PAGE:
Amina Ame Usman stands on her plot of land and picks up a stalk of sorghum from the dirt. The thin, yellow stalk is so dry it resembles hay, and she easily snaps it in half. Prior to the drought, the sorghum she grew was thick, leafy, and a deep green. It stood tall, but now she walks past shriveled plants.
Due to infrequent rainfall, Amina has not harvested anything this season. “The soil is fertile, but the problem is the water [shortage],” she says. Although she planted seeds, they didn’t germinate. “Now, we have nothing.”
Amina, a widowed mother of six, relied on the sorghum to make dough and injera — a thin pancake-like bread that’s a staple in Ethiopia — to feed her children. She also planted khat (a leafy plant used as a stimulant) to sell in markets and used the profits to provide for her children. Since the drought, which has largely affected the eastern part of Ethiopia the last six years, Amina’s family has been struggling.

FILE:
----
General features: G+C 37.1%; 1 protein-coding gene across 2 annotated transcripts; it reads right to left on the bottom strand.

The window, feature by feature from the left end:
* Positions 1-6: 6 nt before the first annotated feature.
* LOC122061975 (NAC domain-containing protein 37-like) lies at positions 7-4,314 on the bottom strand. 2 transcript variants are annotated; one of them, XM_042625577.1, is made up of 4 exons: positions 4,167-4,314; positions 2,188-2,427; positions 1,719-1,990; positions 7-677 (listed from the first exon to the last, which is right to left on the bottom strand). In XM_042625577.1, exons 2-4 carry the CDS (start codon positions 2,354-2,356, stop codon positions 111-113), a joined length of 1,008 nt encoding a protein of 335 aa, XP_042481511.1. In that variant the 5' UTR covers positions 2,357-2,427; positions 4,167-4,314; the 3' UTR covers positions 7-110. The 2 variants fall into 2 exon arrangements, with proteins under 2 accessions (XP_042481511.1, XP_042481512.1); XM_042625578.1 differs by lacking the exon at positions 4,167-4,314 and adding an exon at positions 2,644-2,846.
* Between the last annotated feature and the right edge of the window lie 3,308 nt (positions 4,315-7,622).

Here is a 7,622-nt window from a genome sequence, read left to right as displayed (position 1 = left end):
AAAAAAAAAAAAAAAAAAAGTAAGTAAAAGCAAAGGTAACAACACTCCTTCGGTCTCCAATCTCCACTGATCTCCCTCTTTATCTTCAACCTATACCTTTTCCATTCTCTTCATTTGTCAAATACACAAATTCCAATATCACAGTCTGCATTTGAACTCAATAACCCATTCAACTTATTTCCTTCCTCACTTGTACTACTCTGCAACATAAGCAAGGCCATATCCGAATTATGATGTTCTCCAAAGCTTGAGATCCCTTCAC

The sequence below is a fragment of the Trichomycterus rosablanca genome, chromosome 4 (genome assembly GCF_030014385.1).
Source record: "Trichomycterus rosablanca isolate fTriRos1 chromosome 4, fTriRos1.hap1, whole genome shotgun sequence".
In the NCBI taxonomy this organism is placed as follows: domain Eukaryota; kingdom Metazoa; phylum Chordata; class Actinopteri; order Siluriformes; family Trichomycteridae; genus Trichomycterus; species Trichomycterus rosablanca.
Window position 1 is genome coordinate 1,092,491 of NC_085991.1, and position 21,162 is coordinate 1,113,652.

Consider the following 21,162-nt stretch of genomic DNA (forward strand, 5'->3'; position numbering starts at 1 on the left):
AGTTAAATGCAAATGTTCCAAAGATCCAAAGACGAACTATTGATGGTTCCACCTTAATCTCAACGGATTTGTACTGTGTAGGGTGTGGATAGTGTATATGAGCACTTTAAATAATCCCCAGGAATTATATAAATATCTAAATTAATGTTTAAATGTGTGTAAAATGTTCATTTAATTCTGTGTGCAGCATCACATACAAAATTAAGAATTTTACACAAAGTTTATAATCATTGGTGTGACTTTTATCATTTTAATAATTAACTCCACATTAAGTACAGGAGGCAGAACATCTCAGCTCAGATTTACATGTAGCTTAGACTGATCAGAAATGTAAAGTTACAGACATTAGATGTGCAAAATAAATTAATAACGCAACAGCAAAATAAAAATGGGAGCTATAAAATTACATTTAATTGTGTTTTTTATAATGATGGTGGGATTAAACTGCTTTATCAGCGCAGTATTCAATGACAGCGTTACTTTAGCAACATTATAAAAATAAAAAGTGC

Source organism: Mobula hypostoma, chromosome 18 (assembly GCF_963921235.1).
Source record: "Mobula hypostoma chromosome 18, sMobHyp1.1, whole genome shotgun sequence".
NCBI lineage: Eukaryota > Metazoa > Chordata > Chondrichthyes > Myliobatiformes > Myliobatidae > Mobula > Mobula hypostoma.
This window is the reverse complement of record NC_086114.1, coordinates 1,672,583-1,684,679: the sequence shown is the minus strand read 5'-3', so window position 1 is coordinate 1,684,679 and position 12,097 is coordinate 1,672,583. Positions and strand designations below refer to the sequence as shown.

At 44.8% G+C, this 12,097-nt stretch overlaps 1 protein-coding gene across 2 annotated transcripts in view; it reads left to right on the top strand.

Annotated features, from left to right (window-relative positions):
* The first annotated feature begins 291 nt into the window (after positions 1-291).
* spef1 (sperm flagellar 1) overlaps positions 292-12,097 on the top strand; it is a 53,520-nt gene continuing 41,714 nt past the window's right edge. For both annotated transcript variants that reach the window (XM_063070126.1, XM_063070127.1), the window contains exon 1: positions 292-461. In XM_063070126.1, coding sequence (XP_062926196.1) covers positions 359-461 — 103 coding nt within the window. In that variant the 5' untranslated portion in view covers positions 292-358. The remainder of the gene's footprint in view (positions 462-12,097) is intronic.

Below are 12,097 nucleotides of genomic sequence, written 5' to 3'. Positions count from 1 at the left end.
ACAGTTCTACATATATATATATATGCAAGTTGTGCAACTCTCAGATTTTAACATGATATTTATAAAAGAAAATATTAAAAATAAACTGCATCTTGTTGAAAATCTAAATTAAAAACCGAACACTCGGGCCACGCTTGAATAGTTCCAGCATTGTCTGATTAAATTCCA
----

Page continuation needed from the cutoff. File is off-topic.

The Usmans are among the 1.3 million people in Ethiopia’s East Hararghe Zone who are classified as food insecure, meaning they don’t have enough healthy food to eat. The drought has resulted in food and water shortages, and an increase in diseases such as scabies, measles, and malaria. Across the country, some 8 million people are going hungry.